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2015 Venice Festival to feature innovative “mockumentary”

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Italian filmmakers will certainly excel at this year’s Venice Film Festival, and I’m really looking forward to hearing all about Marco Bellocchio’s, “Sangue del mio sangue.” However, if I had to choose one must-see film of the festival, it would be Alberto Caviglia’s “Pecore in erba.”

Here are three reasons why:

1) It stars our beloved Anna Ferruzzo.

2) It takes place in the gorgeous, historic Roman neighborhood of Trastevere.

3) And most importantly, it will be shown in the Venice Sala Web, which means you don’t have to attend the festival to see it!

“Pecore in erba” is a “mockumentary,” or mock documentary, set in July of 2006, when fictional Trastevere native Leonardo Zuliani has vanished. The news morphs into a real national emergency, with a huge throng of followers gathering around the young activist’s house. His mother is beside herself with grief and the entire neighborhood is paralyzed. His picture is broadcast on every TV channel and the authorities all express their solidarity with the family. Many can’t believe it’s true; they prefer to think it’s just one of his stunts.

A creative genius, successful cartoonist, visionary fashion designer, cult author, human rights activist: but who is Leonardo deep down? With the help of leading experts and fellow celebrities, the film traces his life, finally casting light on a key figure of our times. “Pecore in erba” stars Davide Giordano, Anna Ferruzzo, Bianca Nappi, Mimosa Campironi, Lorenza Indovina and Omero Antonutti.

There’s not much information available online about the film, and the mockumentary genre is fascinating to me. So I contacted Anna Ferruzzo herself to clarify what’s true and what’s not and to shed light on the film’s plot.

Italian American Voice: Please tell me something about the film.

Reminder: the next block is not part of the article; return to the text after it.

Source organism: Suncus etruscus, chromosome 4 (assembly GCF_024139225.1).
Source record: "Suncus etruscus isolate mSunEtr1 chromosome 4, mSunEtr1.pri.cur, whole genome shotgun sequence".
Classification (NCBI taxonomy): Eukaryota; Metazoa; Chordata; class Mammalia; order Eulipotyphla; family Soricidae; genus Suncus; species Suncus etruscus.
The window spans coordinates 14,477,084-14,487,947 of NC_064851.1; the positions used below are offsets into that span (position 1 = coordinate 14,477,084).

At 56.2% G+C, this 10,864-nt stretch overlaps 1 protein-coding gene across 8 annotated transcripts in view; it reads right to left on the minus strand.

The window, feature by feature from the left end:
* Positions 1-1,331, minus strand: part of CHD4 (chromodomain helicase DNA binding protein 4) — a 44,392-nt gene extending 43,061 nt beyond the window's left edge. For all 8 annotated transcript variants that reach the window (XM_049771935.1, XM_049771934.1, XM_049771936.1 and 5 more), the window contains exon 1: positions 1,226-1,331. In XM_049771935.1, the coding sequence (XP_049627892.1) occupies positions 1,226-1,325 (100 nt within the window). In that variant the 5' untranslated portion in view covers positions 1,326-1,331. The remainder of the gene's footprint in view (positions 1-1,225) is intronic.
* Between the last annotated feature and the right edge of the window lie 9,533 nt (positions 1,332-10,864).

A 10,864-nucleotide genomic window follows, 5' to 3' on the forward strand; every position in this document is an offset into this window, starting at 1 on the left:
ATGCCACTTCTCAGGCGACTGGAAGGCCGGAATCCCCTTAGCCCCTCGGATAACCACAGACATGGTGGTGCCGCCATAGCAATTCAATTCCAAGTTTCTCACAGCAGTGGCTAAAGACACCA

Anna Ferruzzo: “Pecore in erba” is a comedy about a young activist and communications genius who suddenly disappears and becomes a national case. But who is Leonardo Zulliani and why did he disappear? This is the very heartbeat of the film, but I can’t tell you more. You have to discover it on the screen. I can say only that this story is a springboard for talking about anti-Semitism in a creative and thought-provoking way.

IAV: It’s a mock documentary, but is it based in any way on real people or events?

AF: Leonardo Zulliani is a fictional character and the story of his life is obviously invented but “Pecore in erba” looks like a real documentary because many famous journalists and communications experts participate to our film. In the film, the testimonies of very famous Italian characters, like Enrico Mentana, Fabio Fazio, Vittorio Sgarbi and Corrado Augias, mingle with those of the actors playing the relatives and friends of Leonardo. In this way, Leonardo’s story seems like a real reportage.

IAV: Tell me about your character and how you developed her.

AF: In “Pecore in erba,” I play Teresa Zulliani, Leonardo’s mother, a desperate woman due to of the sudden disappearance of her son. During a long interview, I talk about this special boy, about his restlessness, his youth, of his loves and his unexpected successes. Alberto Caviglia, the movie’s director, asked me to give the most authentic performance possible and I hope I did.

IAV: What are traits of the people of Trastevere that you and the other actors wanted to embrace and communicate to the audience?

AF: Many small roles in the film are played by real people of Trastevere. They are not really actors but all are very authentic, genuine and spontaneous. So the real difficulty for us, as professional actors, was to be as real and natural as they were because they are not actors.

IAV: Trastevere is a popular and famous Roman neighborhood. From the perspective of someone that lives in Rome, what makes Trastevere so unique?

AF: I’ve lived in Rome for many years and I love this city so much. I always found this place confortable and “warm” … just the beauty of Rome. A walk along the Imperial Forums or up to the Janiculum makes you happy and makes you feel good. But the district of Trastevere has something more: it has preserved its popular and genuine character and for that reason this neighborhood was the ideal place to make our film.

“Pecore in erba” will be competing in the Orizzonti Program of the 72nd Venice Film Festival and will be available to watch online from September 6 to 11. To purchase a ticket, click here.

About Jeannine Guilyard

Jeannine Guilyard is a longtime correspondent for Fra Noi and the Italian-American community newspaper in Rochester, N.Y. She has also contributed to the Italian Tribune of New Jersey, Italian Tribune of Michigan and L’Italo Americano of Southern California. Jeannine wrote and directed the short film “Gelsomina,” which was selected for the Screenings Program of the 59th Venice Film Festival, and she won Emmy and Peabody awards as an editor of ABC’s “Special Report” following the events of Sept. 11, 2001. Jeannine is also a writer and editor for Italian Cinema & Art Today, a publication and blog she founded in 2005 to bridge culture between New York and Italy. Follow her on Instagram at Italianartcinema and on Twitter at @ItaloCinema2day.